Cable routing design is a laborious manual process that puts people in difficult, dangerous, inhospitable environments – often at anti-social hours – and disrupts the public transport network. Bryden Wood, working with Transport for London (TfL) and supported by Innovate UK, have developed award-winning design automation technology for underground tunnel cabling upgrades that makes the process of cable routing much more efficient, and much safer.

The tunnels on the London Underground network are famously tight and cluttered. Plotting the most effective route for new cabling requires a detailed survey of the existing tunnel surface, and then meticulous planning to allow for a wide range of complex variables – from the state of the tunnel wall surface, through to the physical properties of the cables themselves.

This state-of-the-art innovation embodies our overarching digital methodology and builds on our previous work in automating motorway design (with Highways England) and automating rail network design (with Network Rail). It brings existing software systems together with management software, geographic information systems and other information tools, to establish a rules-based platform for optimising the routing of cables in tunnels. 

We developed ARC in close collaboration with TfL, working with them in regular workshops and project meetings. TfL were smart, supportive and positively engaged throughout.

We were delighted that ARC won 'Transport Infrastructure Champion' at the New Civil Engineer TechFest awards.

The ARC process is:

  • We gather and digest as many inputs as we can, starting with the standards that TfL work to, to establish a vast set of machine-readable rules 
  • We receive the data from a laser point cloud survey of the tunnel, taken (and merged) from a series of fixed survey stations
  • We include all available data on the built alignment of the tunnels
  • We run analysis on the point cloud and alignment data and evaluate the results in order, for example, to separate what is the tunnel surface from existing equipment, cables and other objects; this is similar to the object analysis required for autonomous vehicles 
  • The design automation stage starts with applying the established rules that describe the optimal routing of cables in tunnels, for installation, operation and maintenance
  • We divide the tunnel into small sections (tiles) and our algorithmic design tool assesses every section against the rules, together with the analysis (and object analysis) of the current real-world status of the tunnel, for example assessing suitability by height in the tunnel, or proximity to the rails or other objects
  • Each point in each section is evaluated and ranked as to its suitability to host a new cable (or cable hanger)
  • The ‘shortest path’ algorithm then uses the combined results to plot the optimal route for a new cable through the tunnel section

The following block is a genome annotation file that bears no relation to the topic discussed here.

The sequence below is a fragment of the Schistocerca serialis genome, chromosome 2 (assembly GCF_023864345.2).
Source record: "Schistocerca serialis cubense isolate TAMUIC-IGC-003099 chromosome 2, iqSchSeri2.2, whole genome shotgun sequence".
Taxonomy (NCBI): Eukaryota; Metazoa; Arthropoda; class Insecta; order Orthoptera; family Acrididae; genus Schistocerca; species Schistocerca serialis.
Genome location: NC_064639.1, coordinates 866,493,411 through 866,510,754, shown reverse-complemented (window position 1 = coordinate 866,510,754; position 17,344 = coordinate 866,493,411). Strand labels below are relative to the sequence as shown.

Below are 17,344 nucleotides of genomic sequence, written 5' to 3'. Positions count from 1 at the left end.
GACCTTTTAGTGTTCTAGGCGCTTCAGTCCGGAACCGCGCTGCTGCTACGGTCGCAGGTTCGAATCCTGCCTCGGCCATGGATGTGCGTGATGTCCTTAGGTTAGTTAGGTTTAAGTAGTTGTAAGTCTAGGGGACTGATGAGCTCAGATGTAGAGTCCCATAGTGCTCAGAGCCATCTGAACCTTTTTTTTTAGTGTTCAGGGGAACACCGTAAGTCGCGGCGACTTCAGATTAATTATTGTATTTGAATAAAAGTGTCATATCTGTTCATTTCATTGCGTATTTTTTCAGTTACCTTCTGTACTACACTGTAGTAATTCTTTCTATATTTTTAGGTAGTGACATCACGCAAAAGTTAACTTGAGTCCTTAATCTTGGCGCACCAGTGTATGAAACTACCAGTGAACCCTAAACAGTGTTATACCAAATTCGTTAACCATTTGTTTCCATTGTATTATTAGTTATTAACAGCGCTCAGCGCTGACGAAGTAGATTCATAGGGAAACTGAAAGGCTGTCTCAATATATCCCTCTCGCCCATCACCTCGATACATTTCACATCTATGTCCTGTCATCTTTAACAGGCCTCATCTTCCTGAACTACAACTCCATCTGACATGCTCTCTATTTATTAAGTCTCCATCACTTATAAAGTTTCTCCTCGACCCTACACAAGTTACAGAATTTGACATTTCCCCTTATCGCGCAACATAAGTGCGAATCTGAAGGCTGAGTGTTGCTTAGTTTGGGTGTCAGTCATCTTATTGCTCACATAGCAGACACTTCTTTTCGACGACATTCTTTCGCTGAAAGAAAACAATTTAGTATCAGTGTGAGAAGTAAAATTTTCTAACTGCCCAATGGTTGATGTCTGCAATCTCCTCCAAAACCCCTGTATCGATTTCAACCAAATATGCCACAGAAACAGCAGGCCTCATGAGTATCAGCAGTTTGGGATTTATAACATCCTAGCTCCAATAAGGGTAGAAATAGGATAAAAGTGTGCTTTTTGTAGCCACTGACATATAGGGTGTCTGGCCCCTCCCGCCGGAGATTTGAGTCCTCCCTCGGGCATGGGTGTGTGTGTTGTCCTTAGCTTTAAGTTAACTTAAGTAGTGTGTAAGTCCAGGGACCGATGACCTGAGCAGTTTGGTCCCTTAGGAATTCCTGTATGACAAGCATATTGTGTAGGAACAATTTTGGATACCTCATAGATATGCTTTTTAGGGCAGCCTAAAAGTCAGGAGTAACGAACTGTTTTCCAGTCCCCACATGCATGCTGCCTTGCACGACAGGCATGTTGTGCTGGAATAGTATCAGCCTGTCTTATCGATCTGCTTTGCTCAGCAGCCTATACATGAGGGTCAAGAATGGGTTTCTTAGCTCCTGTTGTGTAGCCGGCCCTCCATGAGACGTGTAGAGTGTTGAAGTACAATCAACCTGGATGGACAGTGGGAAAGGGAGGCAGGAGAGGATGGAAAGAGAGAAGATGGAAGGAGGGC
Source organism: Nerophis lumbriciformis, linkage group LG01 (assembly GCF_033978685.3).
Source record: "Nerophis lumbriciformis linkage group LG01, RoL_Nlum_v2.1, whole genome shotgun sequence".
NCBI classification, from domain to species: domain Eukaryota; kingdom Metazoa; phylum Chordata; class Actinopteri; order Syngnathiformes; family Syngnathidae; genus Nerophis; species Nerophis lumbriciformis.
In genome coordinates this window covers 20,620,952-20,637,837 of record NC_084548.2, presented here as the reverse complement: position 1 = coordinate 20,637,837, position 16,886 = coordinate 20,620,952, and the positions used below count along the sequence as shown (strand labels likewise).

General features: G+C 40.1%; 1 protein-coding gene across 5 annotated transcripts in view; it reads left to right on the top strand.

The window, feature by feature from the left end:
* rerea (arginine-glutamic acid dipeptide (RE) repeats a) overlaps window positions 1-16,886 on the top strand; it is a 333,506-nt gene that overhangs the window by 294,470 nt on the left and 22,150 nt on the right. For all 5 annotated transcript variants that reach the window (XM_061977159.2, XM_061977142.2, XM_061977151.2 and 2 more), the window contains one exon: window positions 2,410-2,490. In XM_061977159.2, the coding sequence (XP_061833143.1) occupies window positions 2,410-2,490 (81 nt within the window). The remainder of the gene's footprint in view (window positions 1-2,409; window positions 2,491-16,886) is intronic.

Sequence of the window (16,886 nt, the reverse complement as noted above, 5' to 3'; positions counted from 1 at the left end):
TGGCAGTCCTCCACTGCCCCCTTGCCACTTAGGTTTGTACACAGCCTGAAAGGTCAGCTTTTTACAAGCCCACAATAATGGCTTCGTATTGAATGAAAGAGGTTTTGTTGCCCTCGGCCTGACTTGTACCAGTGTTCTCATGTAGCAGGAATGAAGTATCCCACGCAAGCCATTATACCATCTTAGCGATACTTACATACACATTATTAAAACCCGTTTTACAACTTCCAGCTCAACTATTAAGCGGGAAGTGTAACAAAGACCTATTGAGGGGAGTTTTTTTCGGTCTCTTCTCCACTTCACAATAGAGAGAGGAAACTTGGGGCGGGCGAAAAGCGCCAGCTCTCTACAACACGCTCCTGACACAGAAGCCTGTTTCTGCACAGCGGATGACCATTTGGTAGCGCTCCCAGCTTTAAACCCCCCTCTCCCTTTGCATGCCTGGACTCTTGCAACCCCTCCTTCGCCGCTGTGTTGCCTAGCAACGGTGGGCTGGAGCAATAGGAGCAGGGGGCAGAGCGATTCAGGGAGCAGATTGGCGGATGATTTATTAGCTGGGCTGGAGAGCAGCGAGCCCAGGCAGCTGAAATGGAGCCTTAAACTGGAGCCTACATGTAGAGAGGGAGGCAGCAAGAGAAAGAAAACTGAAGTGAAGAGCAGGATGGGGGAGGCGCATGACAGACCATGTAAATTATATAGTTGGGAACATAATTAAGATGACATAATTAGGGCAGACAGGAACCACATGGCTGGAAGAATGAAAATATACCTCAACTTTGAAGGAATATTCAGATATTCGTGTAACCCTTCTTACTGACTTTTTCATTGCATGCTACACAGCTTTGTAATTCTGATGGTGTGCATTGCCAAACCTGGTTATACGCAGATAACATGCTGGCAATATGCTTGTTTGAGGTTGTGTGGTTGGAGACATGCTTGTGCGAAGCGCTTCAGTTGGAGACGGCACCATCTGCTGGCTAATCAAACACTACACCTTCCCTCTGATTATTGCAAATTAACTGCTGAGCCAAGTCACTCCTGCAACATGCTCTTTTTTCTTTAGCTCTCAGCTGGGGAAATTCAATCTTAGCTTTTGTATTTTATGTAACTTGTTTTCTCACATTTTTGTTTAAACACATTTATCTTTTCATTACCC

• This analysis can also be adjusted according to further priorities and variables such as environmental considerations, cable type (as different cables have different bending properties, for example), or new products
  • We output data visualisation metrics and dashboards, 3D models and 2D information, offering a number of options for installation, flagging any potential issues or particular points for consideration.


Behind these apparently simple steps is, of course, a wealth of complexity, so that we can take the raw data and add value, turning it into something meaningful and useful. It is critical that we organise and manage the data correctly, so that we can evaluate and pass it accurately between environments.

The coding language we have mostly used for this project is Python. For the computational design, we use Rhino and Grasshopper.

We have tested this process in sections of tunnel in London from Liverpool Street to Moorgate, and from Bayswater to Notting Hill Gate.

Cable routing design currently takes months or even years. Results from ARC show that once the point cloud survey is complete, the first stages of the evaluation take just a couple of days, and generating design options takes a matter of hours. Its application reduces potential travel network disruption, and health and safety risks for the workforce. Further, ARC design automation outputs also give the client much more up-front visibility and control over material, labour, capital and maintenance costs. 

It is also worth stressing that the overarching methodology here is transferable, with (already proven) applications across multiple sectors and scales. 

ARC is not changing the core task of finding the best route for a cable through a tunnel. But what it does is show how the smart application of digital methodology and design automation can drive progress and deliver tangible value, in the tunnels beneath London, and far beyond as well.


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